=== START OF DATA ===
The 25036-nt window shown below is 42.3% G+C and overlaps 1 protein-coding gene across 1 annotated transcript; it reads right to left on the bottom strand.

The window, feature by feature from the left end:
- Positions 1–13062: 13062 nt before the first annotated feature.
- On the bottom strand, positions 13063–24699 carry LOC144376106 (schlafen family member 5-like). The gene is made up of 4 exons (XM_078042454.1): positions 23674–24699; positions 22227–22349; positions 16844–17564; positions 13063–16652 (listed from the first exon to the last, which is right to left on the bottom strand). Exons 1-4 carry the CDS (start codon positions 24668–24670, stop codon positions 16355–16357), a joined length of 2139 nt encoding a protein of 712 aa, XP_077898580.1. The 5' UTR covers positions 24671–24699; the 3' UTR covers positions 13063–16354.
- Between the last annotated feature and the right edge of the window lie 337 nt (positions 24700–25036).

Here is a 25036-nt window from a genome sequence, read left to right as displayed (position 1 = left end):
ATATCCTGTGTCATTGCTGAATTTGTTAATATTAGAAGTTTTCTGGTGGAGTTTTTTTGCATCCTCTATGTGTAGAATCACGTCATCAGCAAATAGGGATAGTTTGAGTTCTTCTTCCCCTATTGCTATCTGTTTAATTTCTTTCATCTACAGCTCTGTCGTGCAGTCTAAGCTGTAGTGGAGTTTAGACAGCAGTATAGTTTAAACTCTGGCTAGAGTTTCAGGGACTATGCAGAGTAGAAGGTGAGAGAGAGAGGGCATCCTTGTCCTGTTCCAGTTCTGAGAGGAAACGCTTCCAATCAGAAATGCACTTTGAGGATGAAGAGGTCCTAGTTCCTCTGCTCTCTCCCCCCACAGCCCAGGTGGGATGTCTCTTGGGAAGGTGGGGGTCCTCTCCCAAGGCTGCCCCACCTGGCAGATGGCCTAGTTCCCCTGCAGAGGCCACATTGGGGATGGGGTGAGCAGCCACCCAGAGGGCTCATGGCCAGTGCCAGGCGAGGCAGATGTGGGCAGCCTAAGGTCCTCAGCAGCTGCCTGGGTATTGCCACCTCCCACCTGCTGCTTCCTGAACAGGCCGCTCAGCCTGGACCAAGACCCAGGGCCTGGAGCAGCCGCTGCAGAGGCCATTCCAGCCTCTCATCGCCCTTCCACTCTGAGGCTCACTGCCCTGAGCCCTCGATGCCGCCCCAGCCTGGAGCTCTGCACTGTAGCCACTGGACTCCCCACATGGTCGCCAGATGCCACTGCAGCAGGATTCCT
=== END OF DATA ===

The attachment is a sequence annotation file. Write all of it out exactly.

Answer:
The 25036-nt window shown below is 42.3% G+C and overlaps 1 protein-coding gene across 1 annotated transcript; it reads right to left on the bottom strand.

The window, feature by feature from the left end:
- Positions 1–13062: 13062 nt before the first annotated feature.
- On the bottom strand, positions 13063–24699 carry LOC144376106 (schlafen family member 5-like). The gene is made up of 4 exons (XM_078042454.1): positions 23674–24699; positions 22227–22349; positions 16844–17564; positions 13063–16652 (listed from the first exon to the last, which is right to left on the bottom strand). Exons 1-4 carry the CDS (start codon positions 24668–24670, stop codon positions 16355–16357), a joined length of 2139 nt encoding a protein of 712 aa, XP_077898580.1. The 5' UTR covers positions 24671–24699; the 3' UTR covers positions 13063–16354.
- Between the last annotated feature and the right edge of the window lie 337 nt (positions 24700–25036).

Here is a 25036-nt window from a genome sequence, read left to right as displayed (position 1 = left end):
ATATCCTGTGTCATTGCTGAATTTGTTAATATTAGAAGTTTTCTGGTGGAGTTTTTTTGCATCCTCTATGTGTAGAATCACGTCATCAGCAAATAGGGATAGTTTGAGTTCTTCTTCCCCTATTGCTATCTGTTTAATTTCTTTCATCTACAGCTCTGTCGTGCAGTCTAAGCTGTAGTGGAGTTTAGACAGCAGTATAGTTTAAACTCTGGCTAGAGTTTCAGGGACTATGCAGAGTAGAAGGTGAGAGAGAGAGGGCATCCTTGTCCTGTTCCAGTTCTGAGAGGAAACGCTTCCAATCAGAAATGCACTTTGAGGATGAAGAGGTCCTAGTTCCTCTGCTCTCTCCCCCCACAGCCCAGGTGGGATGTCTCTTGGGAAGGTGGGGGTCCTCTCCCAAGGCTGCCCCACCTGGCAGATGGCCTAGTTCCCCTGCAGAGGCCACATTGGGGATGGGGTGAGCAGCCACCCAGAGGGCTCATGGCCAGTGCCAGGCGAGGCAGATGTGGGCAGCCTAAGGTCCTCAGCAGCTGCCTGGGTATTGCCACCTCCCACCTGCTGCTTCCTGAACAGGCCGCTCAGCCTGGACCAAGACCCAGGGCCTGGAGCAGCCGCTGCAGAGGCCATTCCAGCCTCTCATCGCCCTTCCACTCTGAGGCTCACTGCCCTGAGCCCTCGATGCCGCCCCAGCCTGGAGCTCTGCACTGTAGCCACTGGACTCCCCACATGGTCGCCAGATGCCACTGCAGCAGGATTCCT